by Kathy Devine
Forest Park, Illinois, United States
August 1995
4 pages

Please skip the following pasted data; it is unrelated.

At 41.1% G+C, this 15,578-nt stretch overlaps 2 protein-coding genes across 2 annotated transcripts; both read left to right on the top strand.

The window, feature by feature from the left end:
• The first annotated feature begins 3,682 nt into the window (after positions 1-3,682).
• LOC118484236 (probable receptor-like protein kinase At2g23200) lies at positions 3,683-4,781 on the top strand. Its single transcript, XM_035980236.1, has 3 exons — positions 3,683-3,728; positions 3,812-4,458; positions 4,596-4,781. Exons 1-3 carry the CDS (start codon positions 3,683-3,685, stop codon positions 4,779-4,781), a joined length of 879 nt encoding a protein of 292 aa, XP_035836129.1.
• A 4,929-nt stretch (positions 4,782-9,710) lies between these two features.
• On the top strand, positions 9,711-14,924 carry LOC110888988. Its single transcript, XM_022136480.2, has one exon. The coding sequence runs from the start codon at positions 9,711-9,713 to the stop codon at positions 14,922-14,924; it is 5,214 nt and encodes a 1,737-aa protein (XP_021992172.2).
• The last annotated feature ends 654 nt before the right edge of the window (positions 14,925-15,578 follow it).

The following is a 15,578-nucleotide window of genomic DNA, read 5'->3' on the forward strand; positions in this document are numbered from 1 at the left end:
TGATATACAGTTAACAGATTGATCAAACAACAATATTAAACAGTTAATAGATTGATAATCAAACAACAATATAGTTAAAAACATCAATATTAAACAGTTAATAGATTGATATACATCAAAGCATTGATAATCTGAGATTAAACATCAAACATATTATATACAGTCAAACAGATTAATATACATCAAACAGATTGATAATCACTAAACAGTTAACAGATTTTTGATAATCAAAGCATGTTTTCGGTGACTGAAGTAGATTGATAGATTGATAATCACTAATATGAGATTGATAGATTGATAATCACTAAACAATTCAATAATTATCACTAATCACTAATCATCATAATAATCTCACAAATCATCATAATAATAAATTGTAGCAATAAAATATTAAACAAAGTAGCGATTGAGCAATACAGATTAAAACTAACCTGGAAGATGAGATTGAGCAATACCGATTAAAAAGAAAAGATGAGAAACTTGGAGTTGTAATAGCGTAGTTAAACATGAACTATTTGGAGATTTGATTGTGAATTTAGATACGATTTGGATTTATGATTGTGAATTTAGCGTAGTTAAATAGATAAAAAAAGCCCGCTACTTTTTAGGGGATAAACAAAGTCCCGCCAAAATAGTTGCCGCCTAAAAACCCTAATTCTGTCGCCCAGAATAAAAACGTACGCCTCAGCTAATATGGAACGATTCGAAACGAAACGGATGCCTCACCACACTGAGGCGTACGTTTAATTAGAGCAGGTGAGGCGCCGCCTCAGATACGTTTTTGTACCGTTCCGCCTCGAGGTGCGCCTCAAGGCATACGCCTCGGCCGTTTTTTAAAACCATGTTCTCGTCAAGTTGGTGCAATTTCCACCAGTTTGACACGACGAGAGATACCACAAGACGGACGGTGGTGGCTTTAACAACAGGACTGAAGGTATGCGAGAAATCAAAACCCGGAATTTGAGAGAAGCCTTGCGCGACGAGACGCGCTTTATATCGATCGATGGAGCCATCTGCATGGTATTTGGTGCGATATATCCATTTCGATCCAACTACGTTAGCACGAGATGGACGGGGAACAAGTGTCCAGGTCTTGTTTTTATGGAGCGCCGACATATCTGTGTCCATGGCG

Type: Report
Coverage in Africa: South Africa
Coverage outside Africa: United States
Language: English